Assessing attitudes towards pediatric research participation across diverse populations: Psychometric properties of a novel tool

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BACKGROUND: Clinical trials play a crucial role in advancing medical knowledge and improving health outcomes. However, there is a recognized need for greater representation of marginalized groups to ensure that research findings can be generalized and effectively applied to all individuals. While the Pediatric Research Participation Questionnaire (PRPQ) was developed to assist pediatric clinical trials research by identifying benefits and barriers to research participation among children with chronic medical conditions, there is still limited insight into the structure of the PRPQ when administered in diverse samples, including the general pediatric population. Therefore, the current study examined the factor structure of the PRPQ in a general pediatric population to investigate whether rural-urban differences exist in the PRPQ factor structure.

METHODS: Caregivers (N = 600) of children under age 18 completed the PRPQ in a population-based survey in Mississippi. Sampling was stratified to ensure equal representation in rural (n = 300) and urban areas (n = 300). Exploratory and confirmatory factor analyses were conducted to determine the factor structure of the PRPQ.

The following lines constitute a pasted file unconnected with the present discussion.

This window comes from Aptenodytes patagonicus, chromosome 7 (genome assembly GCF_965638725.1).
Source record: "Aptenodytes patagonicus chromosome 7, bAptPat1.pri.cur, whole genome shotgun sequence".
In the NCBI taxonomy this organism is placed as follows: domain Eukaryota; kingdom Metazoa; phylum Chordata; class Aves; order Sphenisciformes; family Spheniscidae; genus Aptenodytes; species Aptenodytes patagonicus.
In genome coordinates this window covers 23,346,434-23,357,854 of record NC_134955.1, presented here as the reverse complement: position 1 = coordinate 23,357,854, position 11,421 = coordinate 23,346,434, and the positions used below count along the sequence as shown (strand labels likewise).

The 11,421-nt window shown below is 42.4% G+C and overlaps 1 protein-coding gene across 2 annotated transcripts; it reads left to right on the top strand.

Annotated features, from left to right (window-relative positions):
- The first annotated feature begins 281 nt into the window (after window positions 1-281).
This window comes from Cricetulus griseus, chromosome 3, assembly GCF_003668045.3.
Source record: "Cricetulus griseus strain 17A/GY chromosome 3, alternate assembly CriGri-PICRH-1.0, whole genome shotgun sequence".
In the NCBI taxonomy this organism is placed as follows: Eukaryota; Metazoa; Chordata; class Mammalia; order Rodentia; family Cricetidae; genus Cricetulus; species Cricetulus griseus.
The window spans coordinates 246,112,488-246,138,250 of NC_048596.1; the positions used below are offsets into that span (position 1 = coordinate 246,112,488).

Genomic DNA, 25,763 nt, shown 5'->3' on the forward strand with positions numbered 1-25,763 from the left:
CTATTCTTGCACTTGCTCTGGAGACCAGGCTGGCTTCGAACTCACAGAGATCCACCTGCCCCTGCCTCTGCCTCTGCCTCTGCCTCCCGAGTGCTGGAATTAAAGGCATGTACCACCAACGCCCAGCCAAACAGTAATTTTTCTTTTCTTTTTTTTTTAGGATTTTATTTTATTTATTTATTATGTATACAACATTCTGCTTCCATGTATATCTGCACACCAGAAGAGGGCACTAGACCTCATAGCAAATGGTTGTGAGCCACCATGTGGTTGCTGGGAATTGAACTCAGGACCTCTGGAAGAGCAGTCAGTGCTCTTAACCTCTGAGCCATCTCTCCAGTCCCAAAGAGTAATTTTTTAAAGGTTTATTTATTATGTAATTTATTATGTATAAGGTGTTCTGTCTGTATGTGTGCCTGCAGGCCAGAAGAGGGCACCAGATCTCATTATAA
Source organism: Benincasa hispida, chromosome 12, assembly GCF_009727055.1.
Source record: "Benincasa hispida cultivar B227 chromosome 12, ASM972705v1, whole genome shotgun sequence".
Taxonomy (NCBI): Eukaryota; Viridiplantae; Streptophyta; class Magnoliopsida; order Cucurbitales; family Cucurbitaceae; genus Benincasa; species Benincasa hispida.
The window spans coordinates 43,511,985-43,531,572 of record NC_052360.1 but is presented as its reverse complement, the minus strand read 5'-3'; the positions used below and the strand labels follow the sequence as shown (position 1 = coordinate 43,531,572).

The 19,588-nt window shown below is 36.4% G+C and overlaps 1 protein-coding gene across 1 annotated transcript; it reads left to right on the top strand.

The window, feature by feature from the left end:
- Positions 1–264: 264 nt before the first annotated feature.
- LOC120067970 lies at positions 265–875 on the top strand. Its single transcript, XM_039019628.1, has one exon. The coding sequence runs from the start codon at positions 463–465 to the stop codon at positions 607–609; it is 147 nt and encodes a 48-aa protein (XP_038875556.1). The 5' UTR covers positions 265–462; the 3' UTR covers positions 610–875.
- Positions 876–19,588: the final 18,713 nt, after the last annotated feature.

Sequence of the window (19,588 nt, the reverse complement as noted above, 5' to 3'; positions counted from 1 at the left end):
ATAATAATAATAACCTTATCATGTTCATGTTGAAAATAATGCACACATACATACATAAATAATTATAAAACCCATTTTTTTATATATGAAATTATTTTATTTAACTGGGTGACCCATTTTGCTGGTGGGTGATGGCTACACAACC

RESULTS: A five-factor structure was identified, compromising: social pressure, direct benefit, reasons for participation, mistrust in research/researchers, reasons against participation. While results were similar among urban participants, a three-factor structure emerged for rural participants.

CONCLUSIONS: This study contributes to the broader understanding of research participation among underrepresented groups. The findings suggest that clinical researchers should consider tailoring recruitment strategies to increase clinical trial participation among children in rural areas. Understanding factors that influence pediatric research participation, particularly among marginalized communities, is crucial for developing effective recruitment and retention strategies.

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Contemp Clin Trials





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